The Pixies are one of those bands with more of an influence of other musicians and pop culture than on the sales charts. Over the course of a few short years from the late-80s and early 90s they created a righteous noise immortalized on five albums and then they were gone. Having such a compact legacy has helped cement their legend with fans: There's hardly a bad song in their catalog, which includes at least two of the finest rock albums ever released.
By now more compilations and live albums have probably been released of Pixies music than the band put out the first time around. To that pile add Pixies, a DVD collection of live material, videos and documentaries. Actually, the live portion is the real reason to pick up this set. (I'll discuss the rest of the disc in the extras section below.) Consisting of a complete concert from 1988 in London, the show perfectly displays what was so special about the band. Their appearance was strictly no frills: Vocalist Black Francis (A.K.A. Charles Thompson, and later Frank Black) looks pudgy and sloppy in a sweaty T-shirt and jeans. Guitarist Joey Santiago is skinny and awkward. Bassist Kim Deal wears an oversized college shirt. Drummer David Lovering is equally unassuming. They approach the front of the stage looking like they accidentally wandered in off the street.
Then they tear into their opening number, "The Holiday Song," of their 1987 debut Come On Pilgrim, and all hell breaks loose. Francis' vocals are beyond intense, with a rawness and energy that no other rock singer possesses. He's closer to Screamin' Jay Hawkins than any of his peers, but with a reckless abandon that's disarming in the setting. And the sound perfectly complements the twisted lyrics. Francis' songs use bizarre language and images to create really vivid stories. Lines like "You're so pretty when you're unfaithful to me" from "Bone Machine" and "Losing my penis to a whore with disease," from "I've Been Tired" don't come from the standard songwriting textbook but the impassioned delivery ensures that they have real impact. There is a crazy blend of biblical, sexual and just plain surreal content, especially in these early songs, that adds to the overall feeling that the band is creating something new, both sonically and lyrically.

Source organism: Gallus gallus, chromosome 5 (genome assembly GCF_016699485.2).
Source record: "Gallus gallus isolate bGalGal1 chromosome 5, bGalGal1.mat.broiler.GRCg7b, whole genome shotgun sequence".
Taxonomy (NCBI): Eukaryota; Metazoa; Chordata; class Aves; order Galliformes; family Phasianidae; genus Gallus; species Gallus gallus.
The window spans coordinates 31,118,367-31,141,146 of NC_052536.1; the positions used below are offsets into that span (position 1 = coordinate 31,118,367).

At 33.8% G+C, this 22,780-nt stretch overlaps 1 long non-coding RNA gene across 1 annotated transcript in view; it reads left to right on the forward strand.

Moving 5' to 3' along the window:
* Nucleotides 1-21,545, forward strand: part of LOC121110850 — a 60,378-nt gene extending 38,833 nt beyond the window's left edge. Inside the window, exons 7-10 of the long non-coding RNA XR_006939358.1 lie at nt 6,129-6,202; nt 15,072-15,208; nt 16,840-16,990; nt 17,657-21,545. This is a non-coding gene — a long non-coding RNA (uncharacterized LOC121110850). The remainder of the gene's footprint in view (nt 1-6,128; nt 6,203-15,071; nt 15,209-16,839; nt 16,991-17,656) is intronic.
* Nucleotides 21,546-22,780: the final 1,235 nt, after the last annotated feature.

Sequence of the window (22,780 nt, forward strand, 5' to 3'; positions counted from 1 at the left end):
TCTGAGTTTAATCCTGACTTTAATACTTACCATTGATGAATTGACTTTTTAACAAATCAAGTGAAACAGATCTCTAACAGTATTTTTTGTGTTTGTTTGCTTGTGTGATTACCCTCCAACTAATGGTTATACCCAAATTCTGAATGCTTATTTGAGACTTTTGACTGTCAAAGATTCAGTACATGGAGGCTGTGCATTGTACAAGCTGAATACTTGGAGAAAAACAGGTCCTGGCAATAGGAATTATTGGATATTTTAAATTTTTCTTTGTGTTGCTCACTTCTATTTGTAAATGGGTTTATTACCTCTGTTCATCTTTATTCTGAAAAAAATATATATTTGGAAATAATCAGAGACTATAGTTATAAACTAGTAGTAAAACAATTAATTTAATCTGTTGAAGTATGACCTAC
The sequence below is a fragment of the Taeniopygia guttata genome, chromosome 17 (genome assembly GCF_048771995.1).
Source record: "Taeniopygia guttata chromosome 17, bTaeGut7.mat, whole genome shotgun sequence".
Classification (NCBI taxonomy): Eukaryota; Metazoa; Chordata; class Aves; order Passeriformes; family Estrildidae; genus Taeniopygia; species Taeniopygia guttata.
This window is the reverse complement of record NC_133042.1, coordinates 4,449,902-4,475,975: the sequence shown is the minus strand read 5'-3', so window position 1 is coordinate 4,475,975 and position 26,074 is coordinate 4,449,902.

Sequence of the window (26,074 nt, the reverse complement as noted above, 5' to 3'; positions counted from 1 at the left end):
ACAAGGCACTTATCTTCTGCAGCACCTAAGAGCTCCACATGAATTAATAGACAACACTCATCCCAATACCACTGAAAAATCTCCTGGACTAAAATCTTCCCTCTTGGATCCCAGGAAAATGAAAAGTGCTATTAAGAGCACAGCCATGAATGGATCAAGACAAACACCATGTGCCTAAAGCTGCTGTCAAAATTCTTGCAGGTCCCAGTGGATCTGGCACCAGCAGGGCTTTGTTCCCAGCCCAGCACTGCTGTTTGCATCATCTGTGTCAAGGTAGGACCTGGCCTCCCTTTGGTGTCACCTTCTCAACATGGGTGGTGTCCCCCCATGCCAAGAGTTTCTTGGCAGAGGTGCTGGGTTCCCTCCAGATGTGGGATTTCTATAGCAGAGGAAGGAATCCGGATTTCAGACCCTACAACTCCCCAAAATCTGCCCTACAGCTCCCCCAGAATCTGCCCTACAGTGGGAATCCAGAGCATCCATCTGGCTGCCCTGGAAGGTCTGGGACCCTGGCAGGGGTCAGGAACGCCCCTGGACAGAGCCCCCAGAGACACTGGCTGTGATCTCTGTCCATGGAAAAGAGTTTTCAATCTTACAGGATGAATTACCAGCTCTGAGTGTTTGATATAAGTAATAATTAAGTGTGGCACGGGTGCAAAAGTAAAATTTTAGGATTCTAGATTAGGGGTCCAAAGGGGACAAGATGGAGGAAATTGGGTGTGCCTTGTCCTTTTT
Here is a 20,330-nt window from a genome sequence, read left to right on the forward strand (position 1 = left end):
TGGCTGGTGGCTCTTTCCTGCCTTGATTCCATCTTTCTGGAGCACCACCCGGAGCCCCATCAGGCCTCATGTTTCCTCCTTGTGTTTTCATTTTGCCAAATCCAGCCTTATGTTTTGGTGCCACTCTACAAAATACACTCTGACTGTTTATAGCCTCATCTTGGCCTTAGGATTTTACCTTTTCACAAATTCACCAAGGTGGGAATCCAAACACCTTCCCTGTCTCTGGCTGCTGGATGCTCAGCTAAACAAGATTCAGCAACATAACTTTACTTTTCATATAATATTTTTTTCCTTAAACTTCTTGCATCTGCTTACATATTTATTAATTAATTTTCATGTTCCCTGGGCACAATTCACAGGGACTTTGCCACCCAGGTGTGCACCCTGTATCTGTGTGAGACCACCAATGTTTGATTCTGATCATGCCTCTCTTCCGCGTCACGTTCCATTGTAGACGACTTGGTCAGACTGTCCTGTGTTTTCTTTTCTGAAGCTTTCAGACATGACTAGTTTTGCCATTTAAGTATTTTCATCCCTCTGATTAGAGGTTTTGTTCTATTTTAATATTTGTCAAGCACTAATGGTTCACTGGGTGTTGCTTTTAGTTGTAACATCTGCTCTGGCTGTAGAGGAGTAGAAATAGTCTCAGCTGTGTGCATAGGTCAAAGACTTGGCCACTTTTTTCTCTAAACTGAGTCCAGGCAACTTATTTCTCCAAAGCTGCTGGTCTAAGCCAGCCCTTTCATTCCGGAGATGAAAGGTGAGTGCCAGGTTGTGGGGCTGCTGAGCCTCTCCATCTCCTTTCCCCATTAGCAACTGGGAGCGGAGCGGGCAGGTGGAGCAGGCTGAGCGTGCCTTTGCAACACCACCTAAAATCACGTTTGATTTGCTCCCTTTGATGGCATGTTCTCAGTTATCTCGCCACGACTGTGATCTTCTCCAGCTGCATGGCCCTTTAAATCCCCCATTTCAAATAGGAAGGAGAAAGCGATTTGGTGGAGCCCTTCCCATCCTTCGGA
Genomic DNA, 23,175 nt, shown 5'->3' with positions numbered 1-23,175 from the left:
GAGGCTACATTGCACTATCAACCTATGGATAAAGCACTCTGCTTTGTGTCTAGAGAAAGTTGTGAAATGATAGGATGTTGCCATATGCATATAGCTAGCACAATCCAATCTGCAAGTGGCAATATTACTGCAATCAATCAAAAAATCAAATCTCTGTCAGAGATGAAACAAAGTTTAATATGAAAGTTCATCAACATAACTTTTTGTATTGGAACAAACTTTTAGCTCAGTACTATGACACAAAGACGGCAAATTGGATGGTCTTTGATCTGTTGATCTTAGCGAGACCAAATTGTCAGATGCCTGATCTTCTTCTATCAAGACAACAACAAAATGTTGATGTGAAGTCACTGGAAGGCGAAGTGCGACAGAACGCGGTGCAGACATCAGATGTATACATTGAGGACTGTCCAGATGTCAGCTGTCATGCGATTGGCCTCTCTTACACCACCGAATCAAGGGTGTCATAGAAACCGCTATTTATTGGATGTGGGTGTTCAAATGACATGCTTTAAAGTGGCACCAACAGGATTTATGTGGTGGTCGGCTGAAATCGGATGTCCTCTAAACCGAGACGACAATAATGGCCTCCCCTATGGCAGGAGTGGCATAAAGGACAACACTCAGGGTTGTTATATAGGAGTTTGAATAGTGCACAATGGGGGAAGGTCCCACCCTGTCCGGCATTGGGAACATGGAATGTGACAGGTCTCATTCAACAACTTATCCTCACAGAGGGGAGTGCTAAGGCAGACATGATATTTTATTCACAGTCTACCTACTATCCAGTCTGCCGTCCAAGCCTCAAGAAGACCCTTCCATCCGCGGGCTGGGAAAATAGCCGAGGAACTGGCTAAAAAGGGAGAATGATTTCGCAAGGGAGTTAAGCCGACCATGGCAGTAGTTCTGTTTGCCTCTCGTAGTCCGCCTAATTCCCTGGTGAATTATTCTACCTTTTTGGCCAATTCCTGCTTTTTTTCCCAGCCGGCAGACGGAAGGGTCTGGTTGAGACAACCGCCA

And the musicians match his ferocity step for step. Deal and Lovering lock into a simple, driving groove that changes tempo or keys at magically perfect moments, with Francis' rhythm guitar jangling along for the ride. All this is topped off with the innovative Santiago whose lead guitar can cut like a buzzsaw, then trail off into a lovely melody and finally collapse into straight white noise. There is no rock star pretense. Considering that bands like Poison and Winger were at their peak while Pixies were touring it's shocking how pure the musicianship really is. And this is really one of those bands where it would be unthinkable to remove or replace any one element. The sum of the parts what it's all about.